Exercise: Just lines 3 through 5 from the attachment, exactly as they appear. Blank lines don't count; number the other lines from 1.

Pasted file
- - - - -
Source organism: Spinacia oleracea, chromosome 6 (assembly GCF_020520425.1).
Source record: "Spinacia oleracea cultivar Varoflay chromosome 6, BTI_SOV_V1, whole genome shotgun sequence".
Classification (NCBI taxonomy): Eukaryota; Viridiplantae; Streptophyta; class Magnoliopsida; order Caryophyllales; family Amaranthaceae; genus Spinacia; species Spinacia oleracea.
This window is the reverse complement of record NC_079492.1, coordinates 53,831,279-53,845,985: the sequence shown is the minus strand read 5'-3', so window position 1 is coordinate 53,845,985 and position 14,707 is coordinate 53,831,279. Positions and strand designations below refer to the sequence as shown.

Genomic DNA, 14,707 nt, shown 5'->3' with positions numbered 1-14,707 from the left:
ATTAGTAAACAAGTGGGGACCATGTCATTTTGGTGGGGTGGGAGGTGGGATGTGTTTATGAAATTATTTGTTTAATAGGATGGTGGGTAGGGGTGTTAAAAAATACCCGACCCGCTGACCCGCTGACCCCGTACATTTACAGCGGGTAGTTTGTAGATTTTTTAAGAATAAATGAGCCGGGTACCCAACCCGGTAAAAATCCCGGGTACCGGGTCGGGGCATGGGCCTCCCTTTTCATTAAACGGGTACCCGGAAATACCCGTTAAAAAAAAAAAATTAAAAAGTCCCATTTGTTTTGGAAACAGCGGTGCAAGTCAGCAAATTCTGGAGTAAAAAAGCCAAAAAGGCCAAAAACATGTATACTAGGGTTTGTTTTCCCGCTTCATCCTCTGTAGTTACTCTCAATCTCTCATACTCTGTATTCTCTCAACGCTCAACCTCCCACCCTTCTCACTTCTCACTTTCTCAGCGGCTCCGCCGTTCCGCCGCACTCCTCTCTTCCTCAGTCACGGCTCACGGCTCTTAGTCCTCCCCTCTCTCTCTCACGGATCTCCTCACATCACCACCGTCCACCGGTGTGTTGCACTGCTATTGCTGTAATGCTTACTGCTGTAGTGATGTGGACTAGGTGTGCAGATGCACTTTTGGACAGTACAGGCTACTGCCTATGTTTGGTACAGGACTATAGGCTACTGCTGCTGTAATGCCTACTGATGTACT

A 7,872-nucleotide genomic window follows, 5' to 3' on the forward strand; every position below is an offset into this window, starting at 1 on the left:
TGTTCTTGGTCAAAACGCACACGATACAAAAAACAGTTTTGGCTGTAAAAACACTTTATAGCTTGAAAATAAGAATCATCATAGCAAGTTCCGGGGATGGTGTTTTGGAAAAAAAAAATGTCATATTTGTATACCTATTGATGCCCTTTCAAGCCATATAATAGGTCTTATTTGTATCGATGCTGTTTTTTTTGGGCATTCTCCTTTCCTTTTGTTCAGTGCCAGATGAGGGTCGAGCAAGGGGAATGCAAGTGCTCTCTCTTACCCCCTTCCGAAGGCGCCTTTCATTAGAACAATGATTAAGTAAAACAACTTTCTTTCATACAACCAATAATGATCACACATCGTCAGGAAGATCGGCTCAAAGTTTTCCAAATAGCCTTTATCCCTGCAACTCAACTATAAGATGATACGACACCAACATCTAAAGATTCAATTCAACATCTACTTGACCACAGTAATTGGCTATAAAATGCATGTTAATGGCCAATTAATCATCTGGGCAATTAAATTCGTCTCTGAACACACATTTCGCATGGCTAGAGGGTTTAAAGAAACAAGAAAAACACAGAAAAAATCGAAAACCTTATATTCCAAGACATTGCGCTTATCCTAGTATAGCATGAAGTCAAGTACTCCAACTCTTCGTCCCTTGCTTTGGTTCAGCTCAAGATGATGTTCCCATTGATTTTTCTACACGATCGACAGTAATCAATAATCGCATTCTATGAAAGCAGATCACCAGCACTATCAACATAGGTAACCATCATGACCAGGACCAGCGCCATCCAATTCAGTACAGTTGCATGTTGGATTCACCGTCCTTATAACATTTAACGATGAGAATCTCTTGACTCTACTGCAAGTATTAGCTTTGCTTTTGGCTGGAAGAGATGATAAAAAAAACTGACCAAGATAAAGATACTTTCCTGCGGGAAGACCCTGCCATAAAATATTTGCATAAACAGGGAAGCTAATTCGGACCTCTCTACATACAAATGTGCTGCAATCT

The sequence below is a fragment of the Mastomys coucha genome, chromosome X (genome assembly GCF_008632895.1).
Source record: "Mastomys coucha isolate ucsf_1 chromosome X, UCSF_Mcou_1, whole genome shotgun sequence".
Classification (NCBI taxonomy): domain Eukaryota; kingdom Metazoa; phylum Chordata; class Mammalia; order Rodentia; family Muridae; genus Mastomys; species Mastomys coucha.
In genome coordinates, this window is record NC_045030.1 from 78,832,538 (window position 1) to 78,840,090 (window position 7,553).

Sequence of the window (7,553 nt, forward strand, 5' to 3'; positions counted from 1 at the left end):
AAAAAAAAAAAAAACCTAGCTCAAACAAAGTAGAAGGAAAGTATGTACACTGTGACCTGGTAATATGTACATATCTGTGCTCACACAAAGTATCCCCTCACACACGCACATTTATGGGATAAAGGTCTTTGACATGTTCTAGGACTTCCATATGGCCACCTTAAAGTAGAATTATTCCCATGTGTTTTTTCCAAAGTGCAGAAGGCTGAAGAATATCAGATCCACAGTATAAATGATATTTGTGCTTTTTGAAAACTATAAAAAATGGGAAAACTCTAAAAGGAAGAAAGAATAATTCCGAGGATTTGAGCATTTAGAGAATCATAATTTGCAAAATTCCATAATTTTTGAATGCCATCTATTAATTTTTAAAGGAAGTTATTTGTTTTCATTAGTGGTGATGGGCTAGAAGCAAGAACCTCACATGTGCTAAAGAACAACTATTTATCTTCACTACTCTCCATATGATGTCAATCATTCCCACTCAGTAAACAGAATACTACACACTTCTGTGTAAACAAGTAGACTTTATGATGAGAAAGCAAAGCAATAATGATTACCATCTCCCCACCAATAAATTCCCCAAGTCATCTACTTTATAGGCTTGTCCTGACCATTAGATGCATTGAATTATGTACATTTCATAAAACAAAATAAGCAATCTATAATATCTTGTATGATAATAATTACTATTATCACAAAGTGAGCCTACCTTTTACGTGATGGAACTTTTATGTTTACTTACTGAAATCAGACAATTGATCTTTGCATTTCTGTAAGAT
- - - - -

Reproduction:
Classification (NCBI taxonomy): Eukaryota; Viridiplantae; Streptophyta; class Magnoliopsida; order Caryophyllales; family Amaranthaceae; genus Spinacia; species Spinacia oleracea.
This window is the reverse complement of record NC_079492.1, coordinates 53,831,279-53,845,985: the sequence shown is the minus strand read 5'-3', so window position 1 is coordinate 53,845,985 and position 14,707 is coordinate 53,831,279. Positions and strand designations below refer to the sequence as shown.

Genomic DNA, 14,707 nt, shown 5'->3' with positions numbered 1-14,707 from the left: